With well-chosen investments, lucrative advertising endorsements and an active role in the growing trade for sports memorabilia, Joe was a wealthy man. “All of us ballplayers have Joe to thank for a life after baseball,” said fellow legend Sandy Koufax, while Positano admitted, “I was impressed by his business savvy … Not bad for a high school dropout.” But Joe refused to consort with anyone he didn’t respect, regardless of their credentials. At the 75th anniversary gala for Time magazine, he turned down an invitation to meet the Clintons. On the other hand, he was friendly with former US diplomat Henry Kissinger, and the unlikely pair attended the 1997 World Series.

Although he never remarried Joe was still attracted to women, nursing a secret crush on supermodel Elle McPherson. Pop star Madonna would mention both Joe and Marilyn in her hit song ‘Vogue’, appearing as a Monroe clone in the video. During his final trip to New York in 1999, a frail Joe was in a nostalgic mood. “I miss Marilyn more than ever,” he confided. “Marilyn, Frank and me were all working-class kids. No one taught us this fame-and-fortune racket. In our own way, it wounded us all. But I can say I regret nothing. Well, almost nothing … Doc, we should have reached out to help each other. Marilyn, Frank and I tried to stand on our own. We didn’t do too well …”

 

-Tara Hanks

Book Review: The Elvis & Marilyn Affair

By | Book Reviews | No Comments

The Elvis and Marilyn Affair

By Robert S. Levinson

1999 A Forge Book, Tom Doherty Associates, LLC

ISBN 0312869681

We all know that Marilyn has played muse not only to biographers, poets, artists and filmmakers over the years but novelists as well. Sometimes the results are very good, sometimes pretty good, and sometimes not so good at all. But if you are overwhelmed with the idea of reading yet another biography, tired of thinking through yet another conspiracy theory, and have had it up to here with the names of Slatzer, Carmen, Jordan et al, maybe it’s time you switched to fiction clearly labeled as fiction.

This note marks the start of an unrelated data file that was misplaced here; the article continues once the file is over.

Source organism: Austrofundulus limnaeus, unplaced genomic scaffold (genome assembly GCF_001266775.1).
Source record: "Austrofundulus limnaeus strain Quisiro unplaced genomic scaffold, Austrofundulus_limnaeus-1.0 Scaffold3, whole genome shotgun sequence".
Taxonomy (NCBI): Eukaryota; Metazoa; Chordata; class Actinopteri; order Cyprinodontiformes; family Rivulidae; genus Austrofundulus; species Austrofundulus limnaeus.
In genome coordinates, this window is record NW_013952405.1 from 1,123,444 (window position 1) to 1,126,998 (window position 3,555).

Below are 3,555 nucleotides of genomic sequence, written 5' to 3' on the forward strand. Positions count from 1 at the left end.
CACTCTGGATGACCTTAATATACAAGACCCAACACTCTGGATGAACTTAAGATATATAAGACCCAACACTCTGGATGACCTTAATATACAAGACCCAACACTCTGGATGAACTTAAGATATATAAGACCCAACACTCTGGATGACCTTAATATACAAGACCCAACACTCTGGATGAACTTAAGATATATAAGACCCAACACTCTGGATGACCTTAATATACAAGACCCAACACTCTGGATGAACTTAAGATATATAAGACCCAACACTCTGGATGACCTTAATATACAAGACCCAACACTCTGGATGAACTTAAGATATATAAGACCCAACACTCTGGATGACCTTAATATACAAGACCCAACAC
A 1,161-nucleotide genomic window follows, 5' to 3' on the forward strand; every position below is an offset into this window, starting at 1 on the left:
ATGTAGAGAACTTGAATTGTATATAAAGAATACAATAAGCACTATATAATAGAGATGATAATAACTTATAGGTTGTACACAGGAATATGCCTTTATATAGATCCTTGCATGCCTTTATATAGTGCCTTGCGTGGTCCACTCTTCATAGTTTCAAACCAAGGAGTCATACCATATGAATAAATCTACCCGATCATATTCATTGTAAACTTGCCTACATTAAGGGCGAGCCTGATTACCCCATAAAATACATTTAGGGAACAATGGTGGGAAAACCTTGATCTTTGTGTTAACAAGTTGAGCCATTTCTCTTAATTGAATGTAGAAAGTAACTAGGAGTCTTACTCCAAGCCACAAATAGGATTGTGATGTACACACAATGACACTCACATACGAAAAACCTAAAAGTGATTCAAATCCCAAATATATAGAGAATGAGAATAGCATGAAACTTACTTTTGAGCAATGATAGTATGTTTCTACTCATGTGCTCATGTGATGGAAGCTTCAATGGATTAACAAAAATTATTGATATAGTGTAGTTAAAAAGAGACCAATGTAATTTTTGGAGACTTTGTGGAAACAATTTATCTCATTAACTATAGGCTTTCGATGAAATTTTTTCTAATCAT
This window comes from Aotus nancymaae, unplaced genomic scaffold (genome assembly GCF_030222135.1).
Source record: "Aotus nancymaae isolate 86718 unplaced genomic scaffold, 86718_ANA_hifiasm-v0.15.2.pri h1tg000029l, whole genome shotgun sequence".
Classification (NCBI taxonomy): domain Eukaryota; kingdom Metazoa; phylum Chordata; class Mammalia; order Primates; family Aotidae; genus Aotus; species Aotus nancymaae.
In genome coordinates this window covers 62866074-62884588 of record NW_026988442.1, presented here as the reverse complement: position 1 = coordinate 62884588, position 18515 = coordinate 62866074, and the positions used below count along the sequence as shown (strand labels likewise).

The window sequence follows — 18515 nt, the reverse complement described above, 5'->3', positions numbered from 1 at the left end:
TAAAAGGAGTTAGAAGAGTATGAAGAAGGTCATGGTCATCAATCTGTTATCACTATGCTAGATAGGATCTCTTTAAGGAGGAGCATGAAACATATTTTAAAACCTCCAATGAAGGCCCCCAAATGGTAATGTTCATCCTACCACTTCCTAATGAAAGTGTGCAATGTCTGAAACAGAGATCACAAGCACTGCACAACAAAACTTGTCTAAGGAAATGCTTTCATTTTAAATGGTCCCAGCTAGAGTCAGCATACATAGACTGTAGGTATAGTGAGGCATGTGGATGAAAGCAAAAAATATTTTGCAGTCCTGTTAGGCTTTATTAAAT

As I say, there’s a lot to choose from, (try finding a copy of Sam Staggs’ “MMII: The Return of Marilyn Monroe” or Doris Grumbach’s “The Missing Person” but stay clear of John Rechy’s “Marilyn’s Daughter”. If you are not up for the heavy-handed drama of Oates’ “Blonde” why not try for something fun, of no consequence, the sort of book they used to call “beach reads”, (meaning something that you can read while listening to the radio and watching the kids and not care if you get sand all over it). A beach read really is a polite term for something that is pure fluff, has no pretensions of art, can be read quickly and forgotten just as quickly: but leave you with a good after taste– kind of like a Doris Day movie.

 

“The Elvis and Marilyn Affair” is forgettable but fun fluff. The idea is that MM and the Pelvis met up at Fox while she was finishing “Bus Stop” and he was working on “Love Me Tender” and then elaborates on the premise that the two fell hard for one another and carried on a “torrid” affair, (is there any other kind of Hollywood affair?). The myth lived on and people always wondered—was that for real or was the Marilyn and Elvis affair just a publicity ploy? Set in present day, the book’s premise has a Hollywood big wig who has been killed, possibly offed because he might have been in possession of a treasure trove of love letters between Marilyn and the King. Like a lot of beach reads, you’ve just got to let yourself go and enjoy the ride through a convoluted plot and nonsense filled with gumshoes, MM imitators, and lots of movie stars and movie star wannabes.